One of the reasons behind me starting this blog was that it would give me a resting ground for a little app I worked on quite a while ago (and for quite a while) but did nothing with. A place where I could document it a little, post the source code for prosperity and finally put the thing to bed.
GPSjake was a J2ME (Java Mobile Edition) app I started developing for (mainly) Nokia Series 60 phones 5-6 years ago.
I’ve spent some time over the last couple of months re-visiting the code and updating it to work with a more modern smartphone (OK so only slightly modern – at least it has a touch screen!) – the Nokia N8.
GPSjake was my attempt to use the phone as a bike computer / sat nav. I used to find having to take a map out of my pocket all the time whilst on the bike was a pain – my initial idea here was to have the route loaded in my phone and have directions played to me in a headset. The route would be worked out in advance (as you would work out a route on paper map) rather than ‘calculated’ and the prompts that are to be played at the various decision points are pre-recorded by the user (e.g. turn left at the church etc). I liked this idea as it still required someone to read and understand a map rather than rely on route calculated by software.
I’ve been thinking about bikes and navigation, off and on, for a long time – when I just think back now – a *real* long time. I could maybe have done something more useful with this time – but I’m afraid I didn’t. Anyway, I’ve got some notes in a notebook from December 2004 which outline the basic idea – the notes talk about using a PocketPC! I must have started developing the application properly sometime after I got my first ‘smartphone’ (Nokia 6630) in June 2005 when I realised that a PocketPC was no longer a necessity and using a smartphone was the way to go. The app was a great way to teach myself J2ME and sparked an interest in mobile phone development in general.
Initially, for GPS (there was no internal GPS on 6630) I used a NAVMAN bluetooth receiver (I used to work for NAVMAN between 2004-2008) which I could velcro onto my helmet. Here’s a picture of me with a receiver on my head in New Zealand in August 2005 – I think I rode out from Auckland to Piha that day – good times…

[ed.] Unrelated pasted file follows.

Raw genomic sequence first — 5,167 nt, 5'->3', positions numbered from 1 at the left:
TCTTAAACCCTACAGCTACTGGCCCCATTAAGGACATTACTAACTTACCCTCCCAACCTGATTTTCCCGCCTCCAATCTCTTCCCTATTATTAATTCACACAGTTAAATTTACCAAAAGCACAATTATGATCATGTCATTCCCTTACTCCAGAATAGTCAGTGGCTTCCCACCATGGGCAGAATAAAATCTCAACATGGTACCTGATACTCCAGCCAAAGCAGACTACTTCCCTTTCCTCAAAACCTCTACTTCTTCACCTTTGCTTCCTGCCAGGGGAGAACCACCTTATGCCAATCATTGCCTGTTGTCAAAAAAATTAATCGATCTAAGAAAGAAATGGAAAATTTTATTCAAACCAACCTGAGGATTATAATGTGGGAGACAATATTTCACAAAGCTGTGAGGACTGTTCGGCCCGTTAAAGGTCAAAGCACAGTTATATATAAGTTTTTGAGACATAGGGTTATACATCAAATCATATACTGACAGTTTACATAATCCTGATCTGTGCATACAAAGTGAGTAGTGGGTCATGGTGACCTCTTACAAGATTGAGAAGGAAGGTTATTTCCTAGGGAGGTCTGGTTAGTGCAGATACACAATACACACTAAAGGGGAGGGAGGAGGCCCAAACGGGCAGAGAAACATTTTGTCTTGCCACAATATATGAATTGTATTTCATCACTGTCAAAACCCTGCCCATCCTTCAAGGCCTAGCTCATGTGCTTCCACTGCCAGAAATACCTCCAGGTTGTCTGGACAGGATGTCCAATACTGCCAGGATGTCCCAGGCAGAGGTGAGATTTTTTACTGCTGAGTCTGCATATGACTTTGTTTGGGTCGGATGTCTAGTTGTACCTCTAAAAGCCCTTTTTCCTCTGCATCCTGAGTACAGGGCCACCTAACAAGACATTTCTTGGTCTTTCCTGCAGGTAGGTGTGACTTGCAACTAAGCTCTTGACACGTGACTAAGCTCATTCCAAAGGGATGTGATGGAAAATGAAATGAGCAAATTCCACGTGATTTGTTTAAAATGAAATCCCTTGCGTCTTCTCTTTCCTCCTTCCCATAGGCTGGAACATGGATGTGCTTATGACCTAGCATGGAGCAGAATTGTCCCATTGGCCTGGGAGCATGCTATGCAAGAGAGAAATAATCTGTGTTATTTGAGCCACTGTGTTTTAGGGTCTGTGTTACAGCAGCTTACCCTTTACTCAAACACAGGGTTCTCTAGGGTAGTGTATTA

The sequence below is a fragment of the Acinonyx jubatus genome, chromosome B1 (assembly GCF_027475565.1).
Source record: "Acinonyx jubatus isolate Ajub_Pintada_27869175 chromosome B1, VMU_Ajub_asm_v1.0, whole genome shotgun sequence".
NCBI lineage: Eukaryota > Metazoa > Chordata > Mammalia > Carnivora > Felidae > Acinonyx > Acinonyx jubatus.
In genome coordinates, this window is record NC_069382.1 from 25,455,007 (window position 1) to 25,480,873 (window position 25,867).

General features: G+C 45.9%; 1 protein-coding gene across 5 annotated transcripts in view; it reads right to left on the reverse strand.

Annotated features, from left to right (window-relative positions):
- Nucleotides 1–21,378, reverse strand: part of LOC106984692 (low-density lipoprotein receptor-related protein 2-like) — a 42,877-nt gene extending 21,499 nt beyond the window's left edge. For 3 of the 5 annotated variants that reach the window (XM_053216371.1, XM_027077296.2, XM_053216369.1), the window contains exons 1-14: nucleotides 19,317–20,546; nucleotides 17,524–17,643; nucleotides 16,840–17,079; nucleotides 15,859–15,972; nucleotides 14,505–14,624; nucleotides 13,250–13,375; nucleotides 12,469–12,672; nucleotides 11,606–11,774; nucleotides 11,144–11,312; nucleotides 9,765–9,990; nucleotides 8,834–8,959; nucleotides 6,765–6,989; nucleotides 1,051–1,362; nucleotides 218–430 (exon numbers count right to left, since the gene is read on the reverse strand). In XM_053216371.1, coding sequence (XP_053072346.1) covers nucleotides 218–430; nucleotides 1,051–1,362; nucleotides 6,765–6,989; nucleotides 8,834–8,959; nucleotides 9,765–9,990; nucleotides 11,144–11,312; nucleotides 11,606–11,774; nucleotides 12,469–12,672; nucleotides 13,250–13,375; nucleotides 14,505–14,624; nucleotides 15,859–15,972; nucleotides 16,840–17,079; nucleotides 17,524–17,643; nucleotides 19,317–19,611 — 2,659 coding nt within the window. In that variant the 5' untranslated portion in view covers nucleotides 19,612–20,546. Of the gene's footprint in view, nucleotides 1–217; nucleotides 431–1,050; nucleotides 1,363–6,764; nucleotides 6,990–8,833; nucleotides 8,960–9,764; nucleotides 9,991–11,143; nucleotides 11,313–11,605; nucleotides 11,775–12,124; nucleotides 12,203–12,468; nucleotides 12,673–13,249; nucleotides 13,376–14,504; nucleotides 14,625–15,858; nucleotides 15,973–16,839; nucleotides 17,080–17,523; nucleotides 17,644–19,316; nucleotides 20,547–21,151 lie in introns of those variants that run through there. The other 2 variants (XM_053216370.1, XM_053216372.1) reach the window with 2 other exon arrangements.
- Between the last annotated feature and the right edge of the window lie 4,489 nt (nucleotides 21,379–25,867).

NAVMAN later released some cool matchbox sized receivers which were much smaller and could be stowed away in a pocket. Ultimately though GPS would be available on the phone itself (got a N95 around late 2007).
Throughout the time I was developing I maintained a task/wish/idea list. Having reviewed this there’s some entries that amuse me – especially given how things are these days, in order of date:
Some entries from this list:
- Navigation with pre-recorded voice prompts and way points (18/12/2004)
- Could make example with pocket pc + bluetooth/wired antenna using headphone socket on pocket pc (18/12/2004)
- PDA HP:iPAQ hx4700 $1199 (2/2/2005) (obviously pricing up a pocket pc at the time!!!)
- Reversal of bike nav idea – record a note with a position – PDA constantly monitors position. Event triggered when position reached and recording played. (2/2/2005)
- Instead of playing vocal prompt could just display scrolling text on bike computer (3/2/2005)
- Bike shop, pub, cafe POI’s over the air from open street map project?
- SMS current location. (20/11/2007)
- Manufacture water proof BT GPS receivers and give it away – new sirf 3 receivers are small and can be put in water proof pocket (20/11/2007)
- Distribute via a website/myspace/bebo page? (20/11/2007)
- Device to plug into phone serial port which can read heart rate monitor. (20/11/2007)
- Waterproof, BT screen to attach to handle bars interacts with phone (20/11/2007) (a.k.a. the second screen idea that has been mentioned in a previous post – maybe i’ll resurrect this one day..)
When I look back at that list one thing springs to mind – where has the time gone! 🙂
During the time I was developing it I used GPSjake a lot when riding my bike – it proved really useful. If I had it running on my current smartphone (Nokia Lumia 920) I’d still use it (another task for another day).
BTW GPSjake is named after a loyal steed of mine Jake The Snake (here’s Jake and me and the cobbles of Roubaix) – in other words another gratuitous cycling shot for no real reason:
The app allows the user to do the following: